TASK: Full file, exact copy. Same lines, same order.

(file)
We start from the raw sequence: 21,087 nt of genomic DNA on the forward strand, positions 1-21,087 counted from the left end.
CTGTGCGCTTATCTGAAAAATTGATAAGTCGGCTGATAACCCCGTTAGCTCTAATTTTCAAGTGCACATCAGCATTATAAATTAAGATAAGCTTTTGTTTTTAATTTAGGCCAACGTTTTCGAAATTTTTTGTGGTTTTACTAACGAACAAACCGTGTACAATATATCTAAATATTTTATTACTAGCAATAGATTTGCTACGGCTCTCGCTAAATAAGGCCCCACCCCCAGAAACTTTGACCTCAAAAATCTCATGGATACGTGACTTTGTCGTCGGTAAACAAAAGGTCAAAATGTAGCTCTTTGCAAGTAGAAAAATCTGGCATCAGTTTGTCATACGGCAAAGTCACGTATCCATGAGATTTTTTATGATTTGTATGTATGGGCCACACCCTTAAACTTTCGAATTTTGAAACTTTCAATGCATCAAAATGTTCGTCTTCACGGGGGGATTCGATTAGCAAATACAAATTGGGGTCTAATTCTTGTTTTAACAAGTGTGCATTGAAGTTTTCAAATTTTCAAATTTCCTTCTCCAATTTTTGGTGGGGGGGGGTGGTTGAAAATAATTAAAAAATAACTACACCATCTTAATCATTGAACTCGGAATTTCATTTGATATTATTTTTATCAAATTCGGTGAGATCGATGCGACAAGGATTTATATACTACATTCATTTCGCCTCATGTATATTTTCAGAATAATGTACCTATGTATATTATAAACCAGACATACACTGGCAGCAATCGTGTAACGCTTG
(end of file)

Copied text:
We start from the raw sequence: 21,087 nt of genomic DNA on the forward strand, positions 1-21,087 counted from the left end.
CTGTGCGCTTATCTGAAAAATTGATAAGTCGGCTGATAACCCCGTTAGCTCTAATTTTCAAGTGCACATCAGCATTATAAATTAAGATAAGCTTTTGTTTTTAATTTAGGCCAACGTTTTCGAAATTTTTTGTGGTTTTACTAACGAACAAACCGTGTACAATATATCTAAATATTTTATTACTAGCAATAGATTTGCTACGGCTCTCGCTAAATAAGGCCCCACCCCCAGAAACTTTGACCTCAAAAATCTCATGGATACGTGACTTTGTCGTCGGTAAACAAAAGGTCAAAATGTAGCTCTTTGCAAGTAGAAAAATCTGGCATCAGTTTGTCATACGGCAAAGTCACGTATCCATGAGATTTTTTATGATTTGTATGTATGGGCCACACCCTTAAACTTTCGAATTTTGAAACTTTCAATGCATCAAAATGTTCGTCTTCACGGGGGGATTCGATTAGCAAATACAAATTGGGGTCTAATTCTTGTTTTAACAAGTGTGCATTGAAGTTTTCAAATTTTCAAATTTCCTTCTCCAATTTTTGGTGGGGGGGGGTGGTTGAAAATAATTAAAAAATAACTACACCATCTTAATCATTGAACTCGGAATTTCATTTGATATTATTTTTATCAAATTCGGTGAGATCGATGCGACAAGGATTTATATACTACATTCATTTCGCCTCATGTATATTTTCAGAATAATGTACCTATGTATATTATAAACCAGACATACACTGGCAGCAATCGTGTAACGCTTG